Feb 9 ALMM Order Withdrawn By MNRE, Industry Awaits Clarity

Feb 9 ALMM Order Withdrawn By MNRE, Industry Awaits Clarity ALMM Reimposition To Temporarily Slow Down Solar Market, Say Experts

Policy flip flops, for so long a bugbear for the renewable sector, reared its head again as the Feb 9 ALMM order for Approved List of Models and Manufacturers (ALMM) was withdrawn in an evening announcement by the ministry today, i.e., Feb 14.

Coming less than a week after the announcement that exempted open access projects from ALMM requirements, while restoring the requirement for government-backed projects to use domestic modules and cells, it is being attributed to the lack of clarity in the previous order on some key points. The most important was the Feb 9 order allowing the exemption to firms that had placed orders for modules by March 31, the last date for the exemption to run out, as long as they were able to prove that their projects were in an ‘advanced’ stage of execution.

Irrespective of the next iteration of the rules, the fact remains that firms that rushed to place orders after the previous order might just be on edge now, in case of an adverse change in the rules.

Industry insiders we had spoken to after the February 9 order had estimated that import orders worth 10 GW or more could be placed by March 31 by developers eager to take advantage of the low rates prevailing on Chinese modules, a number well ahead of projects that are due to be executed in the next few months. Some had even warned of a Europe-like situation with almost a year’s inventory flooding the country. However, while those fears might have been exaggerated, there was bound to be an element of stocking up, which might have caused this issue of withdrawal of the order as well.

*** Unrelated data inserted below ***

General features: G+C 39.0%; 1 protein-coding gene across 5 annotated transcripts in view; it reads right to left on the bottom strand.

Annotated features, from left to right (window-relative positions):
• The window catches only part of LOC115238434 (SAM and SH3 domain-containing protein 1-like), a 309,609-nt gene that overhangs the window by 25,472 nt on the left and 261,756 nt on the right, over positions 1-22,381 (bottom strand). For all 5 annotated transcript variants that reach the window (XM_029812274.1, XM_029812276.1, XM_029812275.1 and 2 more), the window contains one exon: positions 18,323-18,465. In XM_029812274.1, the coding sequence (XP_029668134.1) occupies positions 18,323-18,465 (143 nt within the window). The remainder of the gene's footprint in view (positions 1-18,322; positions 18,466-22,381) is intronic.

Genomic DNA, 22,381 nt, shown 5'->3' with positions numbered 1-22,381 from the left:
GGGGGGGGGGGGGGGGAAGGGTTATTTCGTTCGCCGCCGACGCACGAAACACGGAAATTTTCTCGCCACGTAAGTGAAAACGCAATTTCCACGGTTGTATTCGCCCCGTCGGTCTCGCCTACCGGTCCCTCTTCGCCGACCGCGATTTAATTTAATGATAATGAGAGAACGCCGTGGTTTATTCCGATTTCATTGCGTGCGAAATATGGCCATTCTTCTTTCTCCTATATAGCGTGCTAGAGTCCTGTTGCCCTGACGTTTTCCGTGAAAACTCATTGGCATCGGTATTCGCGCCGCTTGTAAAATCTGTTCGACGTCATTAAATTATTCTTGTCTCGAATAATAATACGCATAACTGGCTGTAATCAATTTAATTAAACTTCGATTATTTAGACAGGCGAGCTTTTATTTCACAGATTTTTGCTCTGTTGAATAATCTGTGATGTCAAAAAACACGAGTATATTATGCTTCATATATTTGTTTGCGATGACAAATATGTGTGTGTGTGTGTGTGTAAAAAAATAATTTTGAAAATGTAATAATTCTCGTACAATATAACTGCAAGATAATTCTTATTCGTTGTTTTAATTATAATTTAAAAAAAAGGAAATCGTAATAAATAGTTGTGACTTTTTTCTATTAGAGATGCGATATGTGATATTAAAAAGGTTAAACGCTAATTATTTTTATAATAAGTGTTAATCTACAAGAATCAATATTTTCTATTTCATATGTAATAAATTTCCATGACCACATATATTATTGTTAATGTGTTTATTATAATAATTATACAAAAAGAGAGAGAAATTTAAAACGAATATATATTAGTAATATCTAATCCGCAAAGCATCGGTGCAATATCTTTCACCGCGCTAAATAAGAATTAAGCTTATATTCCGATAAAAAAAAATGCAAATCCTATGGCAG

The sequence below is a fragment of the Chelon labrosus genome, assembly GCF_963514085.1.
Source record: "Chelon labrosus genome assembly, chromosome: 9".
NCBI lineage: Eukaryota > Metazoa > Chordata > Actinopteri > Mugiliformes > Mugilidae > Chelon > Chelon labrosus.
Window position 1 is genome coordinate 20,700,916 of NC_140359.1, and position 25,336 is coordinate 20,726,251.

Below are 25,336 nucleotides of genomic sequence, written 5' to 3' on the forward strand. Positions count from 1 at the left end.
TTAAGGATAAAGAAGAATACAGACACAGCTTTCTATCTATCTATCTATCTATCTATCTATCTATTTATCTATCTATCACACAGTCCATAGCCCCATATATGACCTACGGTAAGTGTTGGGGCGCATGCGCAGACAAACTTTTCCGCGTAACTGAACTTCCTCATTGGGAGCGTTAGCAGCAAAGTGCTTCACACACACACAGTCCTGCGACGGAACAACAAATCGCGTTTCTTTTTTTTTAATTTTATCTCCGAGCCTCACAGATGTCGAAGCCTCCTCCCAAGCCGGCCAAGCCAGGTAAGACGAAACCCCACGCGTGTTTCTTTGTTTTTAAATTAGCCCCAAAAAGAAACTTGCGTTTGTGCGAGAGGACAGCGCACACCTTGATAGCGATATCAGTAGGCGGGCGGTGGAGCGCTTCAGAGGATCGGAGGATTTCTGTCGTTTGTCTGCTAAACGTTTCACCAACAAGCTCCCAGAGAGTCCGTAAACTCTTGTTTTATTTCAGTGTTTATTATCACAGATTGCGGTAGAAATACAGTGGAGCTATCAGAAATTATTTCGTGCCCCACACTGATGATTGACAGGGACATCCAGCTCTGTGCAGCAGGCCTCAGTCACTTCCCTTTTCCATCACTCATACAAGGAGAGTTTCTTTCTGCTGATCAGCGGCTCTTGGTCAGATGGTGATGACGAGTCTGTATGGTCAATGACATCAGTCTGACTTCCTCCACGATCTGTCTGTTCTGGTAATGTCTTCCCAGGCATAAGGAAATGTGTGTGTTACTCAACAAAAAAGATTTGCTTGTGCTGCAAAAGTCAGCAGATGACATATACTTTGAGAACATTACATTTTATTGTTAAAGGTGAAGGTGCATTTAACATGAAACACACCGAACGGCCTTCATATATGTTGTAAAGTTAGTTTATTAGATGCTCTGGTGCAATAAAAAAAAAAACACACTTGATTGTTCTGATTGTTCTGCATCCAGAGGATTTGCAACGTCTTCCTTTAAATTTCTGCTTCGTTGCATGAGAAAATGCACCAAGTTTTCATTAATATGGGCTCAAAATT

Others point to the multiple module manufacturing capacities that are being commissioned soon, or have just been commissioned, taking away the previous argument of a lack of high efficiency module making capacity in the country, or even existing manufacturers favouring exports.  Be it Tata Power with its 4 GW plant in Tamil Nadu, or the impending start of output from Reliance’s Gigaplex in Jamnagar, just the first six months of 2024 was estimated to see additions of over 14 GW pf new manufacturing capacity. It is quite possible that the risk of this new capacity entering the market that already has a high inventory of imported modules, might have played a role as well. Or perhaps there is a realisation that the sort of demand stimulus the Pradhan Mantri Muft Bijli Yojana seeks to provide will take longer to kick in, necessitating early protection for domestic manufacturers.

So we would imagine that the next change might just take aim at the exemption granted to open access and captive projects. Either way, we should find out about which side made the more convincing argument soon enough.

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Prasanna Singh

Prasanna has been a media professional for over 20 years. He is the Group Editor of Saur Energy International